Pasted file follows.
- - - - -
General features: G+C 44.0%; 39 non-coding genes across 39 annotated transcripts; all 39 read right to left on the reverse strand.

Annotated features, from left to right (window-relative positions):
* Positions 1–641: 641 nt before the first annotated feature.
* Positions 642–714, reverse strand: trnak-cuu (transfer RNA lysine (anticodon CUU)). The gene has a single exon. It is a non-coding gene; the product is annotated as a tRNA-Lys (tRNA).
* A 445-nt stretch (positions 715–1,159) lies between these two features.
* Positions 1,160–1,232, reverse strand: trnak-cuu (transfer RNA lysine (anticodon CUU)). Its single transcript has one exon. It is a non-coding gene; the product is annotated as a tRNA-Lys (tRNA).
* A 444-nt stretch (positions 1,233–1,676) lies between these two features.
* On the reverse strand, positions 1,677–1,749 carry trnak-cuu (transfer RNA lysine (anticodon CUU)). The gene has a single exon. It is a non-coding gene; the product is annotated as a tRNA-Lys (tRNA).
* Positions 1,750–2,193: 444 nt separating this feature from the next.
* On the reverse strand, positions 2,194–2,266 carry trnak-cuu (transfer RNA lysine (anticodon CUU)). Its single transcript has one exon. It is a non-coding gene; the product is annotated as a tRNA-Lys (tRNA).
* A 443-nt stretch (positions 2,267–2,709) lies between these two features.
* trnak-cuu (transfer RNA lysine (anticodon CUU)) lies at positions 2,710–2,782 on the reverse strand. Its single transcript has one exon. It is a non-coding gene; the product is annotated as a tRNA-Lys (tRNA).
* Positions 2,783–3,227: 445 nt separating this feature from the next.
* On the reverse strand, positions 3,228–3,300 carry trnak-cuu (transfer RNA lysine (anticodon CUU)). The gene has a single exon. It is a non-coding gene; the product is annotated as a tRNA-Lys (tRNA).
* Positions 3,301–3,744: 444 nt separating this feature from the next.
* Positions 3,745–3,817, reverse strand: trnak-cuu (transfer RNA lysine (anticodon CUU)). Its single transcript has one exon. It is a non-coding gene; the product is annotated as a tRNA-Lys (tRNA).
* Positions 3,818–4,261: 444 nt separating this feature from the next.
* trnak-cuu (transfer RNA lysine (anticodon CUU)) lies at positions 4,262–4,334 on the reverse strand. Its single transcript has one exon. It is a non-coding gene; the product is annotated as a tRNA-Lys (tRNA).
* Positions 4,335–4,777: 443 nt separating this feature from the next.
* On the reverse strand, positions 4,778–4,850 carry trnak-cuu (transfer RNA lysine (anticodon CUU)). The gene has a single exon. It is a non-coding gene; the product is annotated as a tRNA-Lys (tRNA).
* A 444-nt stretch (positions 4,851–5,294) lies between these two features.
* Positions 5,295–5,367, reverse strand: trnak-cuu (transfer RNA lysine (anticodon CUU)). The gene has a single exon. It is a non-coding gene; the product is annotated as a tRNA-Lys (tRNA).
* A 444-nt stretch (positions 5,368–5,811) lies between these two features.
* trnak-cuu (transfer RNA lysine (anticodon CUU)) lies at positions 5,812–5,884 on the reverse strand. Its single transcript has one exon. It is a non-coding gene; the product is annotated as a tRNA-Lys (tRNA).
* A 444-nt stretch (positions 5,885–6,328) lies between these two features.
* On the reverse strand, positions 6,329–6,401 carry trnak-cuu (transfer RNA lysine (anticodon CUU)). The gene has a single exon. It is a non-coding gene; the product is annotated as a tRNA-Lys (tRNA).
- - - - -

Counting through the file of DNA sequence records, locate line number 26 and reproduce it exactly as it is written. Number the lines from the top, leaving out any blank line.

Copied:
* On the reverse strand, positions 6,329–6,401 carry trnak-cuu (transfer RNA lysine (anticodon CUU)). The gene has a single exon. It is a non-coding gene; the product is annotated as a tRNA-Lys (tRNA).